Apple’s long-awaited TV+ streaming service is now available around the world, offering a handful of high-budget original shows to dig into. But how can it stand out amidst the competition?

TV+ can be accessed from any device that runs Apple’s existing TV app – that includes iPhone, iPad, Apple TV, Mac, iPod touch, and even select smart TVs from other manufacturers. Simply open the TV app and you’ll be greeted with an invitation to register for TV+. You can even log into tv.apple.com to watch from any other device.

Subscriptions are charged at $5/£5 monthly after a 7-day free trial, but Apple has a few tricks up its sleeve to maximize its user base. Not only is it offering a free year of TV+ to anyone who buys (or has recently bought) a new Apple device, it also allows a single subscription to be shared with up to six people through Family Sharing at no extra cost. That means if you already picked up a new device recently, your whole household can watch Apple’s content until November 2020 without spending a dime. Apple is also offering a $10/£10 discount for subscriptions paid annually, and students get access free with an already-discounted Apple Music student subscription.

That means there are plenty of ways for Apple to get its hooks into you as it develops more content. After all, the streaming market is a crowded field, dominated by big players like Netflix and Amazon – not to mention the Disney and HBO services coming soon – and so it’s no surprise to see Apple leverage its existing user base to pump the numbers and get people excited about these shows.

Speaking of shows: there aren’t many of them. Unlike those other services, Apple will not offer a back catalog of any kind. Instead of licensing existing media from other studios, everything in TV+ is home-grown original content. That’s a great way to differentiate from the competition, and if Apple can nail a few must-watch shows then TV+ could become an essential subscription. Its decision to release most of these shows on a weekly schedule further confirms Apple’s desire to become a weekly talking point, and of course, it will stop users binging entire series during the trial period.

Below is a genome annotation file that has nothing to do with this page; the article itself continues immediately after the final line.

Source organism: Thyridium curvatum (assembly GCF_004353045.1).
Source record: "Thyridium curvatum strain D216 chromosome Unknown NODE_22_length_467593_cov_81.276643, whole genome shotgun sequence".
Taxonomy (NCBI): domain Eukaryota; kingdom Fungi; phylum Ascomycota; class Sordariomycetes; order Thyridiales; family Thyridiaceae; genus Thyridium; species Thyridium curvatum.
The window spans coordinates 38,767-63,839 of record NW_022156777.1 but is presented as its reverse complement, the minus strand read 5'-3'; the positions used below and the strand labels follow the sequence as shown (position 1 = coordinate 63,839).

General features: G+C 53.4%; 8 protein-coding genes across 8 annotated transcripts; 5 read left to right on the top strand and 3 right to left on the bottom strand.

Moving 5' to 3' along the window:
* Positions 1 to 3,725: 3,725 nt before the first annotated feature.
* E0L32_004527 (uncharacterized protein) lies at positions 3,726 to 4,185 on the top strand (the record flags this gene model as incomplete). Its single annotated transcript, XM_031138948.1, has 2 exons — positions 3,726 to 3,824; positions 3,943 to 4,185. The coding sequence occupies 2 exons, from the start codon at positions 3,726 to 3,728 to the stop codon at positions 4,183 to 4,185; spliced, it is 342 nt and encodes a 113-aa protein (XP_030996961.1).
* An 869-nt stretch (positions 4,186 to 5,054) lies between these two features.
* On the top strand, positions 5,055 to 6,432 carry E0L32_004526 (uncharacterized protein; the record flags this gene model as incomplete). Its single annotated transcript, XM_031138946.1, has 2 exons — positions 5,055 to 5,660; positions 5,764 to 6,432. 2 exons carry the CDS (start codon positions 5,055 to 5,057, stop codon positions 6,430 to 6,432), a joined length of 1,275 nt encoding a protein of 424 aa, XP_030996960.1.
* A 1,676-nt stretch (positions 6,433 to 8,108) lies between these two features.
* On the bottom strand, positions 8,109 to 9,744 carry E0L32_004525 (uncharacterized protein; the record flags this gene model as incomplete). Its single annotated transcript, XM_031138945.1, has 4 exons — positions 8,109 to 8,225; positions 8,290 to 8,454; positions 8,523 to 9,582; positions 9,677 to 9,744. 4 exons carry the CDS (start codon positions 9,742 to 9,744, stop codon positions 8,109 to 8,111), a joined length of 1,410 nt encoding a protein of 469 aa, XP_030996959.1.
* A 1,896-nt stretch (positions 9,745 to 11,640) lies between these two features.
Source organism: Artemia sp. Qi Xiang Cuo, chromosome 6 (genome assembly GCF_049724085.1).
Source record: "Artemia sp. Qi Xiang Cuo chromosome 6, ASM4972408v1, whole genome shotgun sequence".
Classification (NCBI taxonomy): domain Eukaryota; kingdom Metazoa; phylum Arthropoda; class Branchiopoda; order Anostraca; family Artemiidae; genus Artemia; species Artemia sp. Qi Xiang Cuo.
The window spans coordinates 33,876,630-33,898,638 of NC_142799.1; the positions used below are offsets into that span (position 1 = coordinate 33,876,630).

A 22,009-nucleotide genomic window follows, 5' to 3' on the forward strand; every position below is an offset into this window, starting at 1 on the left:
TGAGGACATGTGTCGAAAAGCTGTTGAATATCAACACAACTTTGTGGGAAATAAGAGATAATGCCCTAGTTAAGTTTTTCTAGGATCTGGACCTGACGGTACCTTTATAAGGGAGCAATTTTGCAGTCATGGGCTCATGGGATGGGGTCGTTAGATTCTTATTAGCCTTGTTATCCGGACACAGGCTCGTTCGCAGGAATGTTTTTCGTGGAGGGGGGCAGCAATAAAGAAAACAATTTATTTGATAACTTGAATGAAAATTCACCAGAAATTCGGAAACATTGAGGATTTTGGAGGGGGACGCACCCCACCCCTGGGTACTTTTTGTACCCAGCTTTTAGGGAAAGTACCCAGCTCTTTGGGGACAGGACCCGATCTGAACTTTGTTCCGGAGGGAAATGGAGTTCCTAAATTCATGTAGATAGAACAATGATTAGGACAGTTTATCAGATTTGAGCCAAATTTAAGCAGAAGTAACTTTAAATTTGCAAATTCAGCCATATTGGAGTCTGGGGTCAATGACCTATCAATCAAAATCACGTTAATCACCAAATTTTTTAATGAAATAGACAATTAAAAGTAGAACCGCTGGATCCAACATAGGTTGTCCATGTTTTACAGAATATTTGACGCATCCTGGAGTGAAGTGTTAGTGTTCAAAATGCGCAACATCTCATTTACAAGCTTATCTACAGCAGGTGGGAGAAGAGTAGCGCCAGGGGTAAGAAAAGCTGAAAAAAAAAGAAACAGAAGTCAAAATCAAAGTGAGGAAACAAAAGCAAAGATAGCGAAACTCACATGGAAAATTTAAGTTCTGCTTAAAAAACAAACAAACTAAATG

The flagship shows Apple is pushing the hardest include breakfast TV drama The Morning Show (starring Reese Witherspoon, Jennifer Aniston, and Steve Carell), post-apocalyptic survival thriller See (starring Jason Momoa), and coming-of-age biopic Dickinson (starring Hailee Steinfeld). These join a new chat show from Oprah, new kids’ shows from Sesame Street and Snoopy, a ghost-hunting family adventure, an epic nature documentary on elephants, and a compelling alternate history sci-fi show. You can dig into all of these right away in the TV app.

The downside is that the catalog seems incredibly empty at this stage. At launch, Apple TV+ offers just the content listed above – that’s eight shows and one movie. Compare that to a Netflix catalog literally thousands strong and it looks distinctly underwhelming. But quality over quantity seems to be Apple’s approach here, with many shows boasting big names and even bigger budgets. It’s rumored to have spent $6bn on original content, much of which will be released over the next year as Apple tries to cement its place in Hollywood.

Shows from Steven Spielberg, J. J. Abrams, and M. Night Shyamalan – just to name a few – are on the horizon for TV+, and we’re excited to see how they fare. Early critical reviews are pretty mixed so far, but with most series not yet finished and plenty more to come it’s hard to say yet whether Apple has nailed its first big foray into this industry. To succeed, it’s going to need heavy-hitting shows that bring in new subscribers in the way Game of Thrones did for HBO or Stranger Things did for Netflix.

That’s the key, really – will any of Apple’s original programming be compelling enough to carry an entire service? We’re looking forward to finding out.